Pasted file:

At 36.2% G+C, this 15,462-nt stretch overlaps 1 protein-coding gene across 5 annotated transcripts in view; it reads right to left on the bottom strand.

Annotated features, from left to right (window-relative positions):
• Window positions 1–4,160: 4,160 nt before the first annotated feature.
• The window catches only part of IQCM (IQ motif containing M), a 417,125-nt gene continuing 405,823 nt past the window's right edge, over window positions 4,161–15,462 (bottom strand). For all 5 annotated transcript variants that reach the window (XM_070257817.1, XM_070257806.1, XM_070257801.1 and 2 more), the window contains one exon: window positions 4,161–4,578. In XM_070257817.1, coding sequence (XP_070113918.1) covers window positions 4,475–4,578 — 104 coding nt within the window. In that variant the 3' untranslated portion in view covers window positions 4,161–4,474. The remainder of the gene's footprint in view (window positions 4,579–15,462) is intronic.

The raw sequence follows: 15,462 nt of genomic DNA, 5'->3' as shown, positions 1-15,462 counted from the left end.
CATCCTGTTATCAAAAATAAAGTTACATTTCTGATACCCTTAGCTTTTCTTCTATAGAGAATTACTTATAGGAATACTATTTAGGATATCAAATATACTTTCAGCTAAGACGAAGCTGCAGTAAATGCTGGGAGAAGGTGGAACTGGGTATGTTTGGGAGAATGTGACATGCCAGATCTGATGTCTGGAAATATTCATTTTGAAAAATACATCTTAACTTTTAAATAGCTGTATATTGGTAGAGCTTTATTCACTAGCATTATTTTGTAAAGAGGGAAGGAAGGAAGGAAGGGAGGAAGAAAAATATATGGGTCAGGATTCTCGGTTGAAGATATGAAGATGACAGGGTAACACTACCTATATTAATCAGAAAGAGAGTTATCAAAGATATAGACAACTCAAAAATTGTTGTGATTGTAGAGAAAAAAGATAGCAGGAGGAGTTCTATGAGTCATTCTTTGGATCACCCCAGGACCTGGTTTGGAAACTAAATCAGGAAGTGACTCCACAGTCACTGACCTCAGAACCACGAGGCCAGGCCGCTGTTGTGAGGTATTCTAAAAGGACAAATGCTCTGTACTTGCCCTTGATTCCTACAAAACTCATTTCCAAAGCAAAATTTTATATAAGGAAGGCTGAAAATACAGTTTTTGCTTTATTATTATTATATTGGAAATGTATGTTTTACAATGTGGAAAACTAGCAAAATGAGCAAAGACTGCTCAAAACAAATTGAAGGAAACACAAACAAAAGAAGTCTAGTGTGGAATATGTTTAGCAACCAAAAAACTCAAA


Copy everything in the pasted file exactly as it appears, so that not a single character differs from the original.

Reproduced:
At 36.2% G+C, this 15,462-nt stretch overlaps 1 protein-coding gene across 5 annotated transcripts in view; it reads right to left on the bottom strand.

Annotated features, from left to right (window-relative positions):
• Window positions 1–4,160: 4,160 nt before the first annotated feature.
• The window catches only part of IQCM (IQ motif containing M), a 417,125-nt gene continuing 405,823 nt past the window's right edge, over window positions 4,161–15,462 (bottom strand). For all 5 annotated transcript variants that reach the window (XM_070257817.1, XM_070257806.1, XM_070257801.1 and 2 more), the window contains one exon: window positions 4,161–4,578. In XM_070257817.1, coding sequence (XP_070113918.1) covers window positions 4,475–4,578 — 104 coding nt within the window. In that variant the 3' untranslated portion in view covers window positions 4,161–4,474. The remainder of the gene's footprint in view (window positions 4,579–15,462) is intronic.

The raw sequence follows: 15,462 nt of genomic DNA, 5'->3' as shown, positions 1-15,462 counted from the left end.
CATCCTGTTATCAAAAATAAAGTTACATTTCTGATACCCTTAGCTTTTCTTCTATAGAGAATTACTTATAGGAATACTATTTAGGATATCAAATATACTTTCAGCTAAGACGAAGCTGCAGTAAATGCTGGGAGAAGGTGGAACTGGGTATGTTTGGGAGAATGTGACATGCCAGATCTGATGTCTGGAAATATTCATTTTGAAAAATACATCTTAACTTTTAAATAGCTGTATATTGGTAGAGCTTTATTCACTAGCATTATTTTGTAAAGAGGGAAGGAAGGAAGGAAGGGAGGAAGAAAAATATATGGGTCAGGATTCTCGGTTGAAGATATGAAGATGACAGGGTAACACTACCTATATTAATCAGAAAGAGAGTTATCAAAGATATAGACAACTCAAAAATTGTTGTGATTGTAGAGAAAAAAGATAGCAGGAGGAGTTCTATGAGTCATTCTTTGGATCACCCCAGGACCTGGTTTGGAAACTAAATCAGGAAGTGACTCCACAGTCACTGACCTCAGAACCACGAGGCCAGGCCGCTGTTGTGAGGTATTCTAAAAGGACAAATGCTCTGTACTTGCCCTTGATTCCTACAAAACTCATTTCCAAAGCAAAATTTTATATAAGGAAGGCTGAAAATACAGTTTTTGCTTTATTATTATTATATTGGAAATGTATGTTTTACAATGTGGAAAACTAGCAAAATGAGCAAAGACTGCTCAAAACAAATTGAAGGAAACACAAACAAAAGAAGTCTAGTGTGGAATATGTTTAGCAACCAAAAAACTCAAA